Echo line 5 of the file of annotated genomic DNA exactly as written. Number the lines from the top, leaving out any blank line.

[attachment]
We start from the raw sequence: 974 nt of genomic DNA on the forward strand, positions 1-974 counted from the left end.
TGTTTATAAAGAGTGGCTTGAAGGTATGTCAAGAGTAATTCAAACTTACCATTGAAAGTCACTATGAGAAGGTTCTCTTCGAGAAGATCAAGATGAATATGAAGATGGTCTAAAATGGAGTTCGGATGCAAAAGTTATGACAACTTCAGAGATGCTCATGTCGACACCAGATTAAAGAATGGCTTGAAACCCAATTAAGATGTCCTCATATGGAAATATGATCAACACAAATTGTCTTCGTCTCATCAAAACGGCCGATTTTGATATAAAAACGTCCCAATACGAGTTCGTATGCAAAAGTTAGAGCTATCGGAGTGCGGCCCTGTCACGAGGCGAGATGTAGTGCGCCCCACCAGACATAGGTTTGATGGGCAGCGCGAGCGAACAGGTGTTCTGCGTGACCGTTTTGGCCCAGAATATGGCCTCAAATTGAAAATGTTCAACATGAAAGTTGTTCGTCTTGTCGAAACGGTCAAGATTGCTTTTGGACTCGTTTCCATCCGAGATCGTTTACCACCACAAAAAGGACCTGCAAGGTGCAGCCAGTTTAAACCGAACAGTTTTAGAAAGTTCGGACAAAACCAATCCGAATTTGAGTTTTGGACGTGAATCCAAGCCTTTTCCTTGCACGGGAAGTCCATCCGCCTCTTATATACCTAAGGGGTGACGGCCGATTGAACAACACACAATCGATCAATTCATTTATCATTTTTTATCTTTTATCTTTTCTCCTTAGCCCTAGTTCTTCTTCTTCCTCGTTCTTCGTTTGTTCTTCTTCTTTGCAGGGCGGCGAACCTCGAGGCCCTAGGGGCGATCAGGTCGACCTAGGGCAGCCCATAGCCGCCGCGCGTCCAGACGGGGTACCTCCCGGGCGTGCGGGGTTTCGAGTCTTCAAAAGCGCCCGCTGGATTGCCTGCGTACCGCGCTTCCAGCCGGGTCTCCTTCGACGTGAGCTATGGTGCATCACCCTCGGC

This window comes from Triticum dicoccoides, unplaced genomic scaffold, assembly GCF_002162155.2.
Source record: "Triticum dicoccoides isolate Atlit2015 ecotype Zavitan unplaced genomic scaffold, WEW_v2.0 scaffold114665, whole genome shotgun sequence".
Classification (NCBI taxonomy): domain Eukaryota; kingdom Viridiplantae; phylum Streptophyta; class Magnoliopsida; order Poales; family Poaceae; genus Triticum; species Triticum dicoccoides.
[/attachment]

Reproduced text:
Classification (NCBI taxonomy): domain Eukaryota; kingdom Viridiplantae; phylum Streptophyta; class Magnoliopsida; order Poales; family Poaceae; genus Triticum; species Triticum dicoccoides.